As Britain braved the storms this week and donned their best brollies and rain-coats politicians raced to the worst hit areas and competed for the highly sought after publicity award of who could stand in the biggest puddle.
The media has recently been full of pictures of politicians looking deeply concerned while knee deep in water as they descend upon the worst floods in 100 years. Their attempt to be seen in the thick of it and to look as though they are doing something has angered the locals who say they all showed up to get a great press photo and soon disappeared. The only ones seen to be doing anything helpful were Royal action heroes Prince William and Harry who were photographed shifting heavy sandbags for local victims.
Meanwhile, the politicians, as well as wearing their concerned expressions were also wearing a variety of footwear; a seemingly trivial detail in a serious story but one which was seized upon gleefully by the media and led to them being labelled as the Westminster “wallies in wellies” – Metro 11th Febhttp://metro.co.uk/2014/02/11/wallies-in-wellies-flood-victims-face-a-new-deluge-of-politicians-wading-through-water-4300496/
The media coverage surrounding these flood visits noted that; Environment Secretary Owen Paterson forgot to bring any wellies at all, Boris sported an extrovert pair with bright red soles, Clegg went for classic greens, Cameron stuck to chic Chipping Norton, Defense Secretary Philip Hammond went for Hunters (the fashion choice of Kate Moss and celebs alike), Nigel Farage tried thigh high waders, whereas Milliband got caught short with a shiny pair of Dunlops that filled with water.
Perhaps there is a cautionary lesson to be learnt by PR advisers; a need to always be alive to the possibilities of inadvertent messages being sent through public images that were intended for a completely different purpose, particularly in situations involving controversy. So, whereas politicians visiting flood sites were aiming to come across as looking sympathetic and helpful, their footwear stole focus and became part of a metaphor symbolizing their political stance and the public perception of them as being out-of-touch, ineffectual and comical.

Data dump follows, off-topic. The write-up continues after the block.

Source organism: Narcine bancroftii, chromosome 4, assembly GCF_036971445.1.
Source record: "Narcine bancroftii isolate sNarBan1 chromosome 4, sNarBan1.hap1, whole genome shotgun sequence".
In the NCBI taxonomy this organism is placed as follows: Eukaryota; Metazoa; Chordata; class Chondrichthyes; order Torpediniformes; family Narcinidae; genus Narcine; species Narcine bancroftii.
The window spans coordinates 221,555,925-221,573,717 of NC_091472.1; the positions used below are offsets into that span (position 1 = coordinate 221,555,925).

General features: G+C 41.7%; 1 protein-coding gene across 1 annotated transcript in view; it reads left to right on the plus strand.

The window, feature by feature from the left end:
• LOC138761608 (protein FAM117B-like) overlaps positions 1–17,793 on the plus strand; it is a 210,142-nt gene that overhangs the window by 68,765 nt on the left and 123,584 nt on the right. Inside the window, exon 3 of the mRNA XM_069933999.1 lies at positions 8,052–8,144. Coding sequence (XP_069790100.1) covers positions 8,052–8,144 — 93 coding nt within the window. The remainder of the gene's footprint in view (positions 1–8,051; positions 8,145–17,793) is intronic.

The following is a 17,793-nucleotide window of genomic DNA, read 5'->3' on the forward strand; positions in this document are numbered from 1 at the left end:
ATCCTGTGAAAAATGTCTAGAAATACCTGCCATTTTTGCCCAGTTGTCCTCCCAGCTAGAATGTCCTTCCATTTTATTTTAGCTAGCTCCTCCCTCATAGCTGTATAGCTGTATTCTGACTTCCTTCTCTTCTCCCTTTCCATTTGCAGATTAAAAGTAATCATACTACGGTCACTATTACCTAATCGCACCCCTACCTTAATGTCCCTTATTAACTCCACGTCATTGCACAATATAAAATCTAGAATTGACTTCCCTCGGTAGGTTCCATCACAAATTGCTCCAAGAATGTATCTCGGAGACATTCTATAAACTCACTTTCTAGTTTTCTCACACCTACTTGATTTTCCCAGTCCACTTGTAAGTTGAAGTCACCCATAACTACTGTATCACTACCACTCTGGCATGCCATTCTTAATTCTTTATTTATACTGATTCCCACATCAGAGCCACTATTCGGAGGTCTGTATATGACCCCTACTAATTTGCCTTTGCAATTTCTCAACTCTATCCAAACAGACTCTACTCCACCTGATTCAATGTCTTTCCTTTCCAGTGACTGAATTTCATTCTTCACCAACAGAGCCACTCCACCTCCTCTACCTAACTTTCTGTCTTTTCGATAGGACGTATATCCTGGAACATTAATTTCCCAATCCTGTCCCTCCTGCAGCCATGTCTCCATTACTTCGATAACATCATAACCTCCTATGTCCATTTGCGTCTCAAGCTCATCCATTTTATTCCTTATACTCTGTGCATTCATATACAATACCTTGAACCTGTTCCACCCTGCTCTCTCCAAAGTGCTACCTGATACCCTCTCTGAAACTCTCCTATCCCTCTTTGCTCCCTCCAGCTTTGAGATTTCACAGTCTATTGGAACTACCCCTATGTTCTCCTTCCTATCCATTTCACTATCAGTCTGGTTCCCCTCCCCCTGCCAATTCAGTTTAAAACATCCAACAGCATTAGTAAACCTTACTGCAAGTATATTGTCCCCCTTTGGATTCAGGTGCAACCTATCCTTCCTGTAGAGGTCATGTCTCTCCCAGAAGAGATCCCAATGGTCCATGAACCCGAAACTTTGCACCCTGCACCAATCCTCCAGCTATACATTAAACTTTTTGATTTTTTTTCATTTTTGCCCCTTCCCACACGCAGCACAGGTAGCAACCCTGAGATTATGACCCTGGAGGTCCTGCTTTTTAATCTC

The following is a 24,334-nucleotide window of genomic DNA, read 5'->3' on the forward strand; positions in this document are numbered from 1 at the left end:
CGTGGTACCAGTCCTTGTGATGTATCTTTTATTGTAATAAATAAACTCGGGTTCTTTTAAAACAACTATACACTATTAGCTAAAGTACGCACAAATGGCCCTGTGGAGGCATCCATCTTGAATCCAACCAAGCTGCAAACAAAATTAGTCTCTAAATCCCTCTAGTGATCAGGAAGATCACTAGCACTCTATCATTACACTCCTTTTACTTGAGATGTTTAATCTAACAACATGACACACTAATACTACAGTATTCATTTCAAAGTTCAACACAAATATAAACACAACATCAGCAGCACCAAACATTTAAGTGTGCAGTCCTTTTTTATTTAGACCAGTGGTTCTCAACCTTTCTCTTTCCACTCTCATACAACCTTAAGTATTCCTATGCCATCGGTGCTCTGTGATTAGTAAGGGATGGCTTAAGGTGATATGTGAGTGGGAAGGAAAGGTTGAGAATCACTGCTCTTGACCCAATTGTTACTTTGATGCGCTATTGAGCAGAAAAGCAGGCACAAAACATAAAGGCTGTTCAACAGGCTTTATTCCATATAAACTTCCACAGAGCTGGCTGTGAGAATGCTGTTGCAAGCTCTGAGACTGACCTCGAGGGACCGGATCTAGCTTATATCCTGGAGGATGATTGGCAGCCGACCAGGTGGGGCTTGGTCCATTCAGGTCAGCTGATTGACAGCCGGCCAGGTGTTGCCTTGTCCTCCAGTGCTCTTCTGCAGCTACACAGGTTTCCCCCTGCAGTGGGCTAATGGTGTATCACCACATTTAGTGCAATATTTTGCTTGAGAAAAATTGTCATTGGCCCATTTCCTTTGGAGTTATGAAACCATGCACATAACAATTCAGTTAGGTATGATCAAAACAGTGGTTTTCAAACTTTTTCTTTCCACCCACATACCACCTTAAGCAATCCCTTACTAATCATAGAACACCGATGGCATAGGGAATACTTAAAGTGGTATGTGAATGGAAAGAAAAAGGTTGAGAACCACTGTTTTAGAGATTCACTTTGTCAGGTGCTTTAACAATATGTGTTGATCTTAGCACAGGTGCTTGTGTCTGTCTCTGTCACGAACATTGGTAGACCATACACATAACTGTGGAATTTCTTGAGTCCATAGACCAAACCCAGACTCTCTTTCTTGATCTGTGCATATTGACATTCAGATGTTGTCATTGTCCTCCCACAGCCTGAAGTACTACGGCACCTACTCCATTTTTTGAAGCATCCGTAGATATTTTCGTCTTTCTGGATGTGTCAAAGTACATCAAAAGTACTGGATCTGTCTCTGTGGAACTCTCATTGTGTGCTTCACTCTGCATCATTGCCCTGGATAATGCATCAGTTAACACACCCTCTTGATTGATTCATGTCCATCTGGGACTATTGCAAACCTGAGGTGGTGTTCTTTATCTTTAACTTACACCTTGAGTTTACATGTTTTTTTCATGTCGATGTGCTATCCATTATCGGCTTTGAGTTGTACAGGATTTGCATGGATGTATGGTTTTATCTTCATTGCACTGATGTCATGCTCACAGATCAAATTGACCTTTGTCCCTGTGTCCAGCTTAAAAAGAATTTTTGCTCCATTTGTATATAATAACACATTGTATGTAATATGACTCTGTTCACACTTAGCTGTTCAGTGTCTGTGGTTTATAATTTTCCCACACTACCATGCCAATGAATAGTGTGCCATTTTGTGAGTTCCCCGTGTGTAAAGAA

A recent international example of image misfire has been President Putin with his anti-gay messages prior to the Sochi Winter Olympics. Journalists immediately contrasted these homophobic messages with the images that Putin likes to portray of himself as a strong leader by taking every opportunity to publish photos of himself in bare-chested “macho” poses whilst horse-riding, fishing and hunting. These self-promoting hyper-masculine images have, however, been widely mocked and led to some very amusing cartoons portraying him as a new gay icon.
Where was the PR adviser brave enough to point out to Putin how these images were likely to be interpreted by the rest of the world? And to warn the polictians racing to the disaster scene that it’s no good just being seen in the right place at the right time if you’re not actually doing anything and may pull focus for all the wrong reasons. The advice for those trying to convey particular messages about themselves or a brand may therefore be: ‘Try to get yourself a PR with a good sense of irony or, failing that, a cartoonist who’s good at spotting the potentially ridiculous’ as the world becomes increasingly more savvy to over-staged and contrived publicity shots.